Master's Project Title:

Marketing and Youth Transportation

MCH Student:

Dana Logsden

Date of Defense:

February 27, 2014


Background:  Although active commuting (walking or  biking) to school  has the potential  to increase childhood physical activity, decr ease traffic congestion and improve air  quality, rates of active commuting have declined substantially among children and youth  over the past 40 years. As a result, the federal government has  invested in Safe Routes to  Schools programs, which aim to improve the  safety of active commuting and encourage  children (and their parents) to walk or bike to school, nationwide. The Alameda County  Safe Routes to Schools program (ACSRTS) created a set of mock-up (i.e. rough draft) “I  Choose to” campaign advertisements to increase the visibility of their high school  program, which also promotes carpooling and public transportation.

Objectives: The objective of this study was to examine how youth respond to a set of  mock-up “I Choose to…” campaign advertisements to inform the future implementation  of a marketing campaign to increase visibility of the AC SRTS program.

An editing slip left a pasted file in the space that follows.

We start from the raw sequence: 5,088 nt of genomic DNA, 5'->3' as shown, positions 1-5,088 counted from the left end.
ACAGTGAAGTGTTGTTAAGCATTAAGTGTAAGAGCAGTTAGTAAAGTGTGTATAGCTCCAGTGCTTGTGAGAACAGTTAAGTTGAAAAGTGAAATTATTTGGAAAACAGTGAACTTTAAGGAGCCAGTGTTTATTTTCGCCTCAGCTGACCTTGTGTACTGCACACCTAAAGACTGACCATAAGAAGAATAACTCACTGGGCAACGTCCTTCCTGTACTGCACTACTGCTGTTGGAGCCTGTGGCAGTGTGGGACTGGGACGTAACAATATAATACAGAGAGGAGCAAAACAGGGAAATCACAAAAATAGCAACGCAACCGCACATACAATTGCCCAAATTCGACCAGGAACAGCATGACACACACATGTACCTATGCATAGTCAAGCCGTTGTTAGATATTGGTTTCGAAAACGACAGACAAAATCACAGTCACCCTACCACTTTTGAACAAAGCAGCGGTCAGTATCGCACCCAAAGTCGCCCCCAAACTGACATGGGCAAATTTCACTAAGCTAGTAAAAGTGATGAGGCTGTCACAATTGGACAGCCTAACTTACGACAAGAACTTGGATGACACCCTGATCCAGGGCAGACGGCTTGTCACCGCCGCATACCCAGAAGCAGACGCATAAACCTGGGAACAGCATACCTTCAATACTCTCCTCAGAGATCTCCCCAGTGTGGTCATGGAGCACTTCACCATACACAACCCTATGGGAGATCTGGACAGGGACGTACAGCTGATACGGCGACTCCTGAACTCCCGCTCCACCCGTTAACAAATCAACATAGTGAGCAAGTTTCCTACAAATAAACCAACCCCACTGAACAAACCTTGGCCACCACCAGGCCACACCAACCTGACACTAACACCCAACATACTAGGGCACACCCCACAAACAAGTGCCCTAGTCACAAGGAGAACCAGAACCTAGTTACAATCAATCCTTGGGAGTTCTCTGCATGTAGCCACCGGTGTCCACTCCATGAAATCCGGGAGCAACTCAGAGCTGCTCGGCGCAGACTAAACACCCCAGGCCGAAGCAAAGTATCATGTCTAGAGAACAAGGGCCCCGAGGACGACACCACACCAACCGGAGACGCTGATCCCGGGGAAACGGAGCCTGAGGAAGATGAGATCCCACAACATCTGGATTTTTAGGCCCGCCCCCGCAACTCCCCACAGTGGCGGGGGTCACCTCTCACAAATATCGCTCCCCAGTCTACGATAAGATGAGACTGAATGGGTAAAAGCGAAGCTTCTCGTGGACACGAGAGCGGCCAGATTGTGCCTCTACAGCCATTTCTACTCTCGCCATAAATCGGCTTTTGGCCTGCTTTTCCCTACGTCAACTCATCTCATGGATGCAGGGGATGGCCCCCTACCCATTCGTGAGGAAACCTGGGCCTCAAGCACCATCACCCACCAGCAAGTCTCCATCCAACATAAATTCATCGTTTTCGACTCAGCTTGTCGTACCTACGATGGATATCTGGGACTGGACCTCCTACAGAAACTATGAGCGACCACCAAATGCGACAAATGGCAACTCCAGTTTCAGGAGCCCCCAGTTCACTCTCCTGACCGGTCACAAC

Methods: Two focus groups were conducted, recorde d, transcribed and analyzed to meet  the study objective. A total of 18 high school  students participated in the study (8-10  teenagers per focus group). Close line-by-li ne coding was used to identify and organize  the most prevalent themes for qualitative analysis.

Results: Participants related well to ads that cite money savings and social benefits to  promote walking and carpooling and to ad s that cite autonomy and environmental  benefits to promote biking. Ads that were more  abstract were considered less relatable. Participants scrutinized aesthetic aspects of the mock-up  advertisements and questioned  the logical basis for some advertisements, thereby challenging the authenticity of certain  slogans in their portray al of a realistic, everyday experience. Participants emphasized the  need for clear, graceful language and apt us e of photographs to rein force and clarify key  campaign messages.

Conclusion: Participants responded positively to the “I Choose to…” campaign and  offered recommendations that can be used to  improve the relevance,  relatability, clarity  and overall visual appeal of the campaign. Continued teen participation in the  development of the “I Choose to…” campaign is likely to add further value to the  campaign.